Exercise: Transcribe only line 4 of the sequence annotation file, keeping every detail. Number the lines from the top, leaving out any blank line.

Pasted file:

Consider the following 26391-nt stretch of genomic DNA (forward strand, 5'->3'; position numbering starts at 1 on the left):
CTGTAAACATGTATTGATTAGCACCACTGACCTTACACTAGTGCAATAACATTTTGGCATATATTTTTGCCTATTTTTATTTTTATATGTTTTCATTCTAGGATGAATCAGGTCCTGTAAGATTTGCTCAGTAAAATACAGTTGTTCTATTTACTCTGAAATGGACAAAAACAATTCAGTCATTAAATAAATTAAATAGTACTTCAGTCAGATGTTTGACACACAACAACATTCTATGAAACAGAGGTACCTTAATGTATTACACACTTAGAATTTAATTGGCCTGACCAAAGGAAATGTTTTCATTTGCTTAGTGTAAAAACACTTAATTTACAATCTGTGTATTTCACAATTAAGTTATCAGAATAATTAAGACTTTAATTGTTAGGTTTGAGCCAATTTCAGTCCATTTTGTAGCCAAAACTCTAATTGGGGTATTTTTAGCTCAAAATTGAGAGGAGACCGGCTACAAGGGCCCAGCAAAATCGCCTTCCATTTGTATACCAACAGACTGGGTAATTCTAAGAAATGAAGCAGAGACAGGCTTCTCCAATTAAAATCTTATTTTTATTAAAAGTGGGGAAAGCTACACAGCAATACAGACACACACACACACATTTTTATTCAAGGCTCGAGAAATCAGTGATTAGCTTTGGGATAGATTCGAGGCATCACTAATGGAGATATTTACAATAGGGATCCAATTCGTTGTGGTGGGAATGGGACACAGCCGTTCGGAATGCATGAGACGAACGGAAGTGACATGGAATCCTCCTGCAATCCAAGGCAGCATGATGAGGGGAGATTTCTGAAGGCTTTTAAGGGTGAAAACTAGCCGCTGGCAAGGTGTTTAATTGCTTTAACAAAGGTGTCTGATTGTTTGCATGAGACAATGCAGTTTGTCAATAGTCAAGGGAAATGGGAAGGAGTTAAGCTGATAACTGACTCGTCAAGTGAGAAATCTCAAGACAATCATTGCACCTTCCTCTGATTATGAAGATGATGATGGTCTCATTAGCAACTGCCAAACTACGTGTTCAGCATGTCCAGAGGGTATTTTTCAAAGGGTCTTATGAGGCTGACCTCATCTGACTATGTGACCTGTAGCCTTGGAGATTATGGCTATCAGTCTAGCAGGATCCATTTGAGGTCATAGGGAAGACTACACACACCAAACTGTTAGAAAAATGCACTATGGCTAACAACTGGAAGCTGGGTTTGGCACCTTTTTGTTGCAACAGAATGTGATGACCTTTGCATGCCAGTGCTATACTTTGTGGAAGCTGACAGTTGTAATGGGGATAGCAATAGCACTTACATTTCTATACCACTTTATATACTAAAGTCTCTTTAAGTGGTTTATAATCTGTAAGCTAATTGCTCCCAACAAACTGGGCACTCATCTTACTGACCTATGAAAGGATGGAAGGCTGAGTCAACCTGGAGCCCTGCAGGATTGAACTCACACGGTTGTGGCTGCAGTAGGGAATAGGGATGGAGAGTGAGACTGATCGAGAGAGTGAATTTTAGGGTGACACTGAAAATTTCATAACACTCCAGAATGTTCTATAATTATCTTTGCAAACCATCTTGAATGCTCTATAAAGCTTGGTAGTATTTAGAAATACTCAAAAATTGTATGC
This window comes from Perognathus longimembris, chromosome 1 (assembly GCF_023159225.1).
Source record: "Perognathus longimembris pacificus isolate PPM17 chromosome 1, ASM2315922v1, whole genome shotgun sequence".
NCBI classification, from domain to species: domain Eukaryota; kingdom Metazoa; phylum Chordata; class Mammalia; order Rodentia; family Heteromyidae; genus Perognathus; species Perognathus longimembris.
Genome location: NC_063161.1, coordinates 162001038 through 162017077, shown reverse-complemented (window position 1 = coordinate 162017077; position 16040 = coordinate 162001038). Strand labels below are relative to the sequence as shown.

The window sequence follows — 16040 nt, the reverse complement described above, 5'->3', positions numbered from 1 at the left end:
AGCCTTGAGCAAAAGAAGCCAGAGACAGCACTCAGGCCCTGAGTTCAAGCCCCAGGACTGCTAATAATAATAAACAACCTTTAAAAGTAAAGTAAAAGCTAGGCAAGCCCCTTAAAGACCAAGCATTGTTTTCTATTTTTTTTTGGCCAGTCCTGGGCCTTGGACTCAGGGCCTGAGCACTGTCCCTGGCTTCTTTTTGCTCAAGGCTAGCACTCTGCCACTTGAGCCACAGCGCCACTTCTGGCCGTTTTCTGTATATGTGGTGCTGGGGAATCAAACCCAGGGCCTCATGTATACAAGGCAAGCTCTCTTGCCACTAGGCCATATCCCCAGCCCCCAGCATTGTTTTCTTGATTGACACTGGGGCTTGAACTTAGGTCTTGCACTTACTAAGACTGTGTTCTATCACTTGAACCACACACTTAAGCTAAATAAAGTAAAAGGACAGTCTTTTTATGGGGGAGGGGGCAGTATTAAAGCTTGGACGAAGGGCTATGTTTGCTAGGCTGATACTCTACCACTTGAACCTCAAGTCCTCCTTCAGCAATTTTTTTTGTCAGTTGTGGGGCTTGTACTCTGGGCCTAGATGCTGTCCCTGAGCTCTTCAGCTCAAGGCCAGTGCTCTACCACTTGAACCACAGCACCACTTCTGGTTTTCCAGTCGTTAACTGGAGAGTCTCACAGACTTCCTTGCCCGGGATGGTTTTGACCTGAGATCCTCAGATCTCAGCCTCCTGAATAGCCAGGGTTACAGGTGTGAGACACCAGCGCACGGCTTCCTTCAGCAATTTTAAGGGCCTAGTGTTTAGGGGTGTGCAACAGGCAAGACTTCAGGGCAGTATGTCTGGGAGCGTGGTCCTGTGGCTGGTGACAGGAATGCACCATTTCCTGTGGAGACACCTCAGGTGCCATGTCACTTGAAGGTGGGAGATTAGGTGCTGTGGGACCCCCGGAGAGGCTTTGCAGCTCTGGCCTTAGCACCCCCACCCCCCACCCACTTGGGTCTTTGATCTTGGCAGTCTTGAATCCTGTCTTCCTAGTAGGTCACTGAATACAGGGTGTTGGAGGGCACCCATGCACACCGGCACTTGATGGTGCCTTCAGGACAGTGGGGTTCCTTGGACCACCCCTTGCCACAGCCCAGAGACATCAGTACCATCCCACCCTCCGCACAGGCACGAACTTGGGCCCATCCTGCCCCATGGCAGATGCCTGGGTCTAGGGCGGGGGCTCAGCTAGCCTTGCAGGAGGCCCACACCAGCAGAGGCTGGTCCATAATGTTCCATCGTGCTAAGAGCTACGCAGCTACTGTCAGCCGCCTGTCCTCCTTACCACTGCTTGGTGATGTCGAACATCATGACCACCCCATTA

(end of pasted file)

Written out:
Source record: "Perognathus longimembris pacificus isolate PPM17 chromosome 1, ASM2315922v1, whole genome shotgun sequence".